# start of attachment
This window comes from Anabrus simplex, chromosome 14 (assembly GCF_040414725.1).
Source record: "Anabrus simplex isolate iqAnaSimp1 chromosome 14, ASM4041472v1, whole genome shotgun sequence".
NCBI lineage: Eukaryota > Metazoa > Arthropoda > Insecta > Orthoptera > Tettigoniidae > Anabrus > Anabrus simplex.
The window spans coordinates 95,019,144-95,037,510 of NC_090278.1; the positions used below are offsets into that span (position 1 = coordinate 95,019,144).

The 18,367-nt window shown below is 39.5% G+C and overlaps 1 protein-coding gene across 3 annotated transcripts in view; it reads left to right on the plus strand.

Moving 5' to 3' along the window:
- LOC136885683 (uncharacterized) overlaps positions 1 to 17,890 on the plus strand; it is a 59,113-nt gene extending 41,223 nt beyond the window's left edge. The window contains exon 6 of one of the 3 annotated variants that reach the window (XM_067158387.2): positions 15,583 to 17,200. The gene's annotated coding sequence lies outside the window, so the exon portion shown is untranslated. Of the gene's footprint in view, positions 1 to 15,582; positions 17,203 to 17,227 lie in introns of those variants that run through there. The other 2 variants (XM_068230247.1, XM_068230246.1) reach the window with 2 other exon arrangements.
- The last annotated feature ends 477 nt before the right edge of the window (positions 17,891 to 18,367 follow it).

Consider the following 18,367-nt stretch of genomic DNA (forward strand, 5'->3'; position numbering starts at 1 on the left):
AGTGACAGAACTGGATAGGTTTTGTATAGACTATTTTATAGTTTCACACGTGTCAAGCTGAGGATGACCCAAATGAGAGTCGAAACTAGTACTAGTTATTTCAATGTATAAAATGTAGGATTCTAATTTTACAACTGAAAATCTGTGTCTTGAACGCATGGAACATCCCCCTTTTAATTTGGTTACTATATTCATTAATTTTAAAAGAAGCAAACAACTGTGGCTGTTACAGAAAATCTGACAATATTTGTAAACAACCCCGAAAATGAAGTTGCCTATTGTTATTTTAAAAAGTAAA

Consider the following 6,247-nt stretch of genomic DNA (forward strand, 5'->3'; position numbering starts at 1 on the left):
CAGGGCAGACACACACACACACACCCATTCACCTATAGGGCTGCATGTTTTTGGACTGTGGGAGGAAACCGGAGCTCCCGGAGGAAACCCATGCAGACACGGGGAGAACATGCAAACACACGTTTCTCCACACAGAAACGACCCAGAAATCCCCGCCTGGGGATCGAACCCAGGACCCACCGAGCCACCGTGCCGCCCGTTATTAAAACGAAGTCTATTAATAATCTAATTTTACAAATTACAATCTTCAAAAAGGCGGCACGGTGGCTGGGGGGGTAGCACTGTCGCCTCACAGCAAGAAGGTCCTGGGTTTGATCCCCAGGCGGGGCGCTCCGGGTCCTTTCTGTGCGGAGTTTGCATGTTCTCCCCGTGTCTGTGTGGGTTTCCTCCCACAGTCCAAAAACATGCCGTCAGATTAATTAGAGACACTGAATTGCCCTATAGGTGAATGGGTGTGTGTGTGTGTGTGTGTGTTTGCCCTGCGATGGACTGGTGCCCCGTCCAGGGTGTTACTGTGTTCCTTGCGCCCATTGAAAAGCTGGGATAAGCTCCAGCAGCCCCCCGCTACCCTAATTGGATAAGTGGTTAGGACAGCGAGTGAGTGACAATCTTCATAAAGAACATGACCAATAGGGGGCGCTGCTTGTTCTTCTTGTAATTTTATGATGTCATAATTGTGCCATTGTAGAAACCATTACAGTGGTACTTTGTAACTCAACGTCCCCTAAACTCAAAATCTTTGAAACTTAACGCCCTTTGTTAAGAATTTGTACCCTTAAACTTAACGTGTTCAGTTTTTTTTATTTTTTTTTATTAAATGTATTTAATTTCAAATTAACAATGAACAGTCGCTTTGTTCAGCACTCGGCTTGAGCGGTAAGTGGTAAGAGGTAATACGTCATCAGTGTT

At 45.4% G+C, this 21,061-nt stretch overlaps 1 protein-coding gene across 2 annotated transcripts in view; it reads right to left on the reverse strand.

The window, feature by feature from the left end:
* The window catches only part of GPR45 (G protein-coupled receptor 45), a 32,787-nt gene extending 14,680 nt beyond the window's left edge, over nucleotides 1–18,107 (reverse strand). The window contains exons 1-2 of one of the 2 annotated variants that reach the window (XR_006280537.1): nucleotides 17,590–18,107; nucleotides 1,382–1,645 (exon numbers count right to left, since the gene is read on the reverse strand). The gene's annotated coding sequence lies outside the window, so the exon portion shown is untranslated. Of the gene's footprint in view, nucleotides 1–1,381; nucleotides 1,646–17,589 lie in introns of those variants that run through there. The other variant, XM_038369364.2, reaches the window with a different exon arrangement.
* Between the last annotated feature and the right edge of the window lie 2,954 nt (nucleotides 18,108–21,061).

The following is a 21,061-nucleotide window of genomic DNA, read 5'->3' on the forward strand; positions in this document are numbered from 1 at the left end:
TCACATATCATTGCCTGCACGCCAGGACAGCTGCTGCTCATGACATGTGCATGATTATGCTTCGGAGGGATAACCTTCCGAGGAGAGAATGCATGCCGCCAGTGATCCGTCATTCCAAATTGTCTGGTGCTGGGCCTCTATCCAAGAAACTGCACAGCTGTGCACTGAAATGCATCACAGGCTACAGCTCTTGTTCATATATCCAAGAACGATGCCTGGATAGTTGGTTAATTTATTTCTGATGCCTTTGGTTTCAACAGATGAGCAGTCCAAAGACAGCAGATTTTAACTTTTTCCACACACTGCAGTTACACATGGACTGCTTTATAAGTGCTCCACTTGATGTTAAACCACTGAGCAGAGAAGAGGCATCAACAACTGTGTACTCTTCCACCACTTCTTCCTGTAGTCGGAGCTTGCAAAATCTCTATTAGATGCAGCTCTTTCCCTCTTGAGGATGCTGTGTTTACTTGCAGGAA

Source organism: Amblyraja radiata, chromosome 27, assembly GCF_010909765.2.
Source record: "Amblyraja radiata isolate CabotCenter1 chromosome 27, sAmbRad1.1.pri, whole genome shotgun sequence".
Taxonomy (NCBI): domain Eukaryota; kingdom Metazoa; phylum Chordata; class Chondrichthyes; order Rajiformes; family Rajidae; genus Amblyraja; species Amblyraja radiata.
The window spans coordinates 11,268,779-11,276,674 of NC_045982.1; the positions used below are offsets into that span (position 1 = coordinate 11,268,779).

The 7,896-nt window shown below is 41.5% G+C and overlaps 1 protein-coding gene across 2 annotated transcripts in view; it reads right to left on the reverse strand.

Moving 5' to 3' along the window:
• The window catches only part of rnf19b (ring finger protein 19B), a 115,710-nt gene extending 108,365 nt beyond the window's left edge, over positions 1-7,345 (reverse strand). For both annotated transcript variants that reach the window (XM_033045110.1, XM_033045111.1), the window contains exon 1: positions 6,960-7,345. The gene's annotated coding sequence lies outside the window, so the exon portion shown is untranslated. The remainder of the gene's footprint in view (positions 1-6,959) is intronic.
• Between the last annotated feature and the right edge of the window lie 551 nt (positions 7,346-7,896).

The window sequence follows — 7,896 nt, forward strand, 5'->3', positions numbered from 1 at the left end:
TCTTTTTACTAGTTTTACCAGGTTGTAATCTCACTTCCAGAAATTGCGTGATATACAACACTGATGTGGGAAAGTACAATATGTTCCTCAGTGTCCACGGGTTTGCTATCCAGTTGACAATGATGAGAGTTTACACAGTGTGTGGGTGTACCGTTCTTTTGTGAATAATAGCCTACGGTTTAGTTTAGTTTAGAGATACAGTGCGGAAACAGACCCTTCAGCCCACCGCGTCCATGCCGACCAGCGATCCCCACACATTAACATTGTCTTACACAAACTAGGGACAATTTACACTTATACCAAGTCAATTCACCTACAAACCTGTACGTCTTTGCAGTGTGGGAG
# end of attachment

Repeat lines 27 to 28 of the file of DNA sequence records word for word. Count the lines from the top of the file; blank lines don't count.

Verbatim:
The window sequence follows — 7,896 nt, forward strand, 5'->3', positions numbered from 1 at the left end:
TCTTTTTACTAGTTTTACCAGGTTGTAATCTCACTTCCAGAAATTGCGTGATATACAACACTGATGTGGGAAAGTACAATATGTTCCTCAGTGTCCACGGGTTTGCTATCCAGTTGACAATGATGAGAGTTTACACAGTGTGTGGGTGTACCGTTCTTTTGTGAATAATAGCCTACGGTTTAGTTTAGTTTAGAGATACAGTGCGGAAACAGACCCTTCAGCCCACCGCGTCCATGCCGACCAGCGATCCCCACACATTAACATTGTCTTACACAAACTAGGGACAATTTACACTTATACCAAGTCAATTCACCTACAAACCTGTACGTCTTTGCAGTGTGGGAG